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elderberries, however, it will be purple; if
logwood, reddish purple; if beet-root juice,
or Brazil-wood, red; if American grape,
yellow.

A very little oil of vitriol is allowed in
vinegar, by law, to prevent decomposition.
Adulteration of vinegar with a great deal of
dilute oil of vitriol is a common fraud. The
addition of a little nitrate of baryta will
detect it, by throwing down a copious white
precipitate.

Of the injuries we suffer through our tea
and coffee, a good deal has latterly been said.
The adulteration of tea by sloe and other
British leaves, in London, at any rate, is
scarcely practised. The great murderers of
tea are the Chinese themselves, and green tea
is the grand subject of their cruelty. The
black tea sold in our shops may here and
there contain a trifle of black-lead, but, on the
whole, is pure and wholesome. The
black-lead and plumbago are attached chiefly, if not
wholly, to the fancy black teas, "scented
orange pekoe" and caper. Unadulterated
green tea from China is scarcely to be had in
London. It is faced with Prussian blue,
turmeric, and China clay, and it is far more
liable to mixture with other leaves and with
Lie tea. In fact, the only green tea in the
case of which, whatever its quality, we may
be sure that it is clean, is the Assam tea, made
out of China.

Mixtures sold to improve the strength of
tea contain catechu, or other astringent
matters active to do harm.

Upon coffee we have often spoken. It
may be worth while to make familiar, by
repetition, the easy although somewhat rough
test of the adulteration of ground coffee with
chicory. If the mixture be lightly shaken in
a tumbler of cold water, chicory will sink, and
coffee, by virtue of the oil that it contains,
will float. The coffee after a few minutes
will sink; the test is rough, but, carefully
applied, is satisfactory. Coffee will very
slightly tint cold water, but chicory will give
it a decided tinge. To procure colour,
however, burnt sugar is often used, and
sometimes added to whole coffee in the roasting.
Whole coffee, that has not been sugared or
over roasted, should be of a light chocolate
colour; and when ground and steeped in hot
water for use, it ought not to blacken the
water readily. Of course, everybody knows
that coffee should be made by steeping in hot
waternever boiled. They who desire the
entire virtue of the berry, its bitter as well as
its aroma, having first steeped their coffee
thoroughly and put aside the liquor, should
then separately boil the dregs as vigorously
as they please, and add the two results.

The impurities contained in moist brown
sugar are visible to the eye upon dissolving it
in water. Among them is included a
peculiarly disgusting insect, of the same family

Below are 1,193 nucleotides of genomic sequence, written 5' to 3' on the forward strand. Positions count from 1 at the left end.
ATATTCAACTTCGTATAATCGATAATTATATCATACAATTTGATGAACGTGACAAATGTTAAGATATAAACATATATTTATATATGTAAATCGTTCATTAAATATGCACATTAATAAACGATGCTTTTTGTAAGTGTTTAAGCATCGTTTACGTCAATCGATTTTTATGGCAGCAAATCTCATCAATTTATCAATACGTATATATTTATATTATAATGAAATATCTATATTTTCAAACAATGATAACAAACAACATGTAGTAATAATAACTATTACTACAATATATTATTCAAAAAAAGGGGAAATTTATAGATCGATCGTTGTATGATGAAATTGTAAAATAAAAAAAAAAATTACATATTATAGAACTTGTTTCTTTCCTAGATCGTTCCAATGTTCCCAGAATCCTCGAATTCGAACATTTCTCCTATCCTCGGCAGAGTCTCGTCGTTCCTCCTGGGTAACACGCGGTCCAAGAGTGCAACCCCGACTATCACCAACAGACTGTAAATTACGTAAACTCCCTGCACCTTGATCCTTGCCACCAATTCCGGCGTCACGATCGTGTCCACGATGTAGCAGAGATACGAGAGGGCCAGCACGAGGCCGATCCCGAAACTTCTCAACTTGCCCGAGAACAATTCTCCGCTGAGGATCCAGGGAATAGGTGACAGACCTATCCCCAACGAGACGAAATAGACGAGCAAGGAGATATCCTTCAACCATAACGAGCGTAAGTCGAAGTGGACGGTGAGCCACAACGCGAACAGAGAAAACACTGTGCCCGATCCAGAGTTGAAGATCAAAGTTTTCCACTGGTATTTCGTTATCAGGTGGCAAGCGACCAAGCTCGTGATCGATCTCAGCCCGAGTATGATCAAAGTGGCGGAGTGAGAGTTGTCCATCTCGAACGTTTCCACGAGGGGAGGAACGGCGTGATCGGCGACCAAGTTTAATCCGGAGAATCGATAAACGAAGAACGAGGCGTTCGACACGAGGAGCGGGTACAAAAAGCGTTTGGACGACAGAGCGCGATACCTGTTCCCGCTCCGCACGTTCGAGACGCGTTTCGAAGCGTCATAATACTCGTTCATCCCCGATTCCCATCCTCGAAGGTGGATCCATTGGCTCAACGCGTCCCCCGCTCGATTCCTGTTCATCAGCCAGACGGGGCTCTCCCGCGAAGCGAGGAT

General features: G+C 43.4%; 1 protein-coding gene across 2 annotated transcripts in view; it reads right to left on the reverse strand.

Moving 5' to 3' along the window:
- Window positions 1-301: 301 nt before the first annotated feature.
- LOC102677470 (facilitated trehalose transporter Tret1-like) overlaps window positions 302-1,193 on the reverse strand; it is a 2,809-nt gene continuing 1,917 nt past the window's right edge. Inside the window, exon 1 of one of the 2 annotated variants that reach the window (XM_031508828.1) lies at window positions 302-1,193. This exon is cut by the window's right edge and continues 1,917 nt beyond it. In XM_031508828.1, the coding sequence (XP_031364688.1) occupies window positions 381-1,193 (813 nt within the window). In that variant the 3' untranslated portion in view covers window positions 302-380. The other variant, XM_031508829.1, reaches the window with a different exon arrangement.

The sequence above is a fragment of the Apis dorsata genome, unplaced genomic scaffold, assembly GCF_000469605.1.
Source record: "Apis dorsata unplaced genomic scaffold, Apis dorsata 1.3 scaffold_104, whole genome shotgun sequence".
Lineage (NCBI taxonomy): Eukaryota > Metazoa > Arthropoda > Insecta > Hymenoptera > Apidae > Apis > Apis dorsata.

with that which gives rise to the itch. Eggs,
legs, and bodies of this creature abound in
most kinds of brown sugar; and in the
cheapest, moistest kinds, it lives and swarms.
We say nothing of sand, treacle, plaster of
Paris, chalk, sawdust, starch, potato sugar,
and fungi. In the choice of brown sugar, one
should desire that which is driest and most
crystalline in appearance, preferring that
which has the largest crystals. The choice
of a moist sugar for use is not a question of
taste merely, but of health and cleanliness.
An extra halfpenny upon the pound that
would be denied to a dictate of luxury, might
be afforded, probably, to a more reasonable
sense of fitness, by nearly all the classes who
in the present day buy sugars that are quite
unfit, until they have been cleansed, to be
exposed for sale as articles of food.

If the British public has a little breath left,
after its hard running in the wrong direction,
after the cry of strychnine in the bitter beer,
perhaps it will continue its exertions in
another path. In this hope, we especially
suggest a close attention to the use of alum,
in our bread, and poison in our sweetmeats.

ROUND THE MIDSUMMER FIRE.

THE very old custom of Bonefires on St.
John's eve, the twenty-third of June, still
prevails throughout Ireland. The same is, or
was lately, to be found in parts of England,
Wales, Scotland, and the continent of Europe.
Of its origin various opinions have been
advanced, each with some show of likelihood
and authority; and whether that be Oriental,
Greek, Roman, Druidical, or Christian, or its
first intention the honour of Fire, the Sun, the
Heavenly Host, Baal, Ceres, Apollo, or Saint
John, remains in dispute. A Roman Catholic
Bishop, Dr. Milner, in his "Inquiry into
certain Vulgar Opinions concerning the
Catholic Inhabitants, and the Antiquities of
Ireland," (as quoted in Ellis's "Brande's
Antiquities"), affirms the celebration to be in no wise
traceable to Paganism, but solely in honour of
Christ's precursor; and the particular
significancies of the fires and their materials are
said to be expounded in an ancient homily on
the Feast of St. John the Baptist. Yet it
may well be believed that the ceremony of
the Midsummer Fires reaches farther back
than the Christian era; and as marking the
sun's point of culmination in, the northern
zodiac, it appears a natural correlative of a
knowledge of the astronomical fact. Gebeliu,
in his "Monde Primitif," (as quoted in
Brande), states it to be "of the most remote
antiquity," and continues: "The origin of
this Fire, which is still retained by so many
nations, though enveloped in the mist of
antiquity, is very simple; it was a feu de joie,
kindled the very moment the year began; for
the first of all years, and the most ancient
that we know of, began at [or, in?] this month
of June. These feux de joie were accompanied
at the same time with vows and sacrifices for

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